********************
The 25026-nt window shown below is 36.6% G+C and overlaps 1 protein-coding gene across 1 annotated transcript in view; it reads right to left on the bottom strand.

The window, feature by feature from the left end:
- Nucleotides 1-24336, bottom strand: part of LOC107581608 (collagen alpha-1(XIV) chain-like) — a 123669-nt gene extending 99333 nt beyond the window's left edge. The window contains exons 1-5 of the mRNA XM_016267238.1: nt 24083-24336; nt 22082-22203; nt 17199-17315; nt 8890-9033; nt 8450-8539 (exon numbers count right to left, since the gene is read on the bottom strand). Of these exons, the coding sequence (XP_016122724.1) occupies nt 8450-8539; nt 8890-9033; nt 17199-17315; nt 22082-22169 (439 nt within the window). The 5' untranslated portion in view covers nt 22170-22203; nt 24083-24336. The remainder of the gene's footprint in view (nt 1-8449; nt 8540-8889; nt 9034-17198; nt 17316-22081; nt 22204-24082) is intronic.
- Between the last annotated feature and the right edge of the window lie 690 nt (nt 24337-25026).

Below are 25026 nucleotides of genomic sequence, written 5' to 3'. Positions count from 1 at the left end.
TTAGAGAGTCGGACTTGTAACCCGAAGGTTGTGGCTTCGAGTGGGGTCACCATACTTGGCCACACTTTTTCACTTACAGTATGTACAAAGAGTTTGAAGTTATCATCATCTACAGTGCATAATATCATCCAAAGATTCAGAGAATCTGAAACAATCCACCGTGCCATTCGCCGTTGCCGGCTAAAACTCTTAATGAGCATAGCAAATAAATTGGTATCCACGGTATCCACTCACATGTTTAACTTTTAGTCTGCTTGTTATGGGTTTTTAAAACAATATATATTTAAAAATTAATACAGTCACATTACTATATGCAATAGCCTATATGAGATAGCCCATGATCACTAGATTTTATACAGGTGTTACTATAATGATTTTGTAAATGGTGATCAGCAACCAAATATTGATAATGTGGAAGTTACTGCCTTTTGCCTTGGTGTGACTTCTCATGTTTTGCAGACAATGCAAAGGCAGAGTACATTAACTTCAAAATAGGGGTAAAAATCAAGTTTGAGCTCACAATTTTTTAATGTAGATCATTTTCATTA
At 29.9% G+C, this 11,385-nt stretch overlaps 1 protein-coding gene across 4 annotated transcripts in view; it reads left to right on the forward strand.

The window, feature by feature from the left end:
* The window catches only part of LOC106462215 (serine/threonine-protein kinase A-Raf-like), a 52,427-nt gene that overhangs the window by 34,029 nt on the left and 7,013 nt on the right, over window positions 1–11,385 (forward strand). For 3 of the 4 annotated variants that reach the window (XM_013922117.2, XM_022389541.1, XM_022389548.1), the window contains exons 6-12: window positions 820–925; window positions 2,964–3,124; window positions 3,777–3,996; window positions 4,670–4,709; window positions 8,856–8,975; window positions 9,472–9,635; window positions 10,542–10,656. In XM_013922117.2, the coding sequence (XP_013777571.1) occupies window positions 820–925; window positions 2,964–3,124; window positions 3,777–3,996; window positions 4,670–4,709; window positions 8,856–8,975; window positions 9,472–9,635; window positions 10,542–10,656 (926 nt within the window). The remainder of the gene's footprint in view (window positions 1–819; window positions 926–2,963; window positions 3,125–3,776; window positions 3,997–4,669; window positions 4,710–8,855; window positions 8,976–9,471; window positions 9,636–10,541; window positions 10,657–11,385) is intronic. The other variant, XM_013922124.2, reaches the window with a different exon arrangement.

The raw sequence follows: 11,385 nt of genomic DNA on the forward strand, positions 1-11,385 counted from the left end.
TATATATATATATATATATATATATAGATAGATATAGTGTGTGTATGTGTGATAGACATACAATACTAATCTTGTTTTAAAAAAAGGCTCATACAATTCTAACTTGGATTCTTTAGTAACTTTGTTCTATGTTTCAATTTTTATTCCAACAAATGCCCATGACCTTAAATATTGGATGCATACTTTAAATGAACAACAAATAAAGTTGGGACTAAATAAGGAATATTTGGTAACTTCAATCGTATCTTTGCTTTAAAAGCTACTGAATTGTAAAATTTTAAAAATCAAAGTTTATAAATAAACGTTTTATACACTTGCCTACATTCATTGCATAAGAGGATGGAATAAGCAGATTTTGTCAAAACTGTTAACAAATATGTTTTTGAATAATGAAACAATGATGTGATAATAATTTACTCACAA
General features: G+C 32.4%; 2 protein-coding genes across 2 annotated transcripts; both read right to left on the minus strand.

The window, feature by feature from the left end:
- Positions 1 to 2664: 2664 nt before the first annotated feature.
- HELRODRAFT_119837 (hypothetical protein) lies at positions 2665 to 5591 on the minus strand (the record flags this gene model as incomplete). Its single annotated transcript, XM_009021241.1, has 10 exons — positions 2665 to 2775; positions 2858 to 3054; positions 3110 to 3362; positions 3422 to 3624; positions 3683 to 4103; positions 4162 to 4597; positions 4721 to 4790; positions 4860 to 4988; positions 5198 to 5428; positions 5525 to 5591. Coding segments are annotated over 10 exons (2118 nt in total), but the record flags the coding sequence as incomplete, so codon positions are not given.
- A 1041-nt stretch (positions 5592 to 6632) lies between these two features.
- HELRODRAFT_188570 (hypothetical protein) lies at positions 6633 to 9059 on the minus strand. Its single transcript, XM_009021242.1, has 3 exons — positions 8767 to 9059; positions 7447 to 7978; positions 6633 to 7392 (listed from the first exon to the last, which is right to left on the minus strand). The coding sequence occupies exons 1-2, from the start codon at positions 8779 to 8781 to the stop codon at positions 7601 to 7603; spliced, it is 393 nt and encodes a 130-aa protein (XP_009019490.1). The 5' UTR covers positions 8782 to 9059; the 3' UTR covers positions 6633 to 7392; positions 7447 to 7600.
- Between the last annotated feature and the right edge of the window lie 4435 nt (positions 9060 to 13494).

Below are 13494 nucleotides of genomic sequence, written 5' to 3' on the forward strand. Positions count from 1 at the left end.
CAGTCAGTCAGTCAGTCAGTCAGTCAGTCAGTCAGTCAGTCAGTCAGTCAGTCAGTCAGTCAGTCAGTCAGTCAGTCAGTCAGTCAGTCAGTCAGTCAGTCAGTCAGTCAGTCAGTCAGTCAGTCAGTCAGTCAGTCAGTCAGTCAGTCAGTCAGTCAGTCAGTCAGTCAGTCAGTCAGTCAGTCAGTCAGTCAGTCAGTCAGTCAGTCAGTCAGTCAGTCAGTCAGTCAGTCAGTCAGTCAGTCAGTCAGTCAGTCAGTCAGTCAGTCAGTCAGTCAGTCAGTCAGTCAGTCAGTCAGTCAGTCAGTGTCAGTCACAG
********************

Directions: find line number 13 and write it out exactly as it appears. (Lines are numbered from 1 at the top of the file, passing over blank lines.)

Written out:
The window, feature by feature from the left end: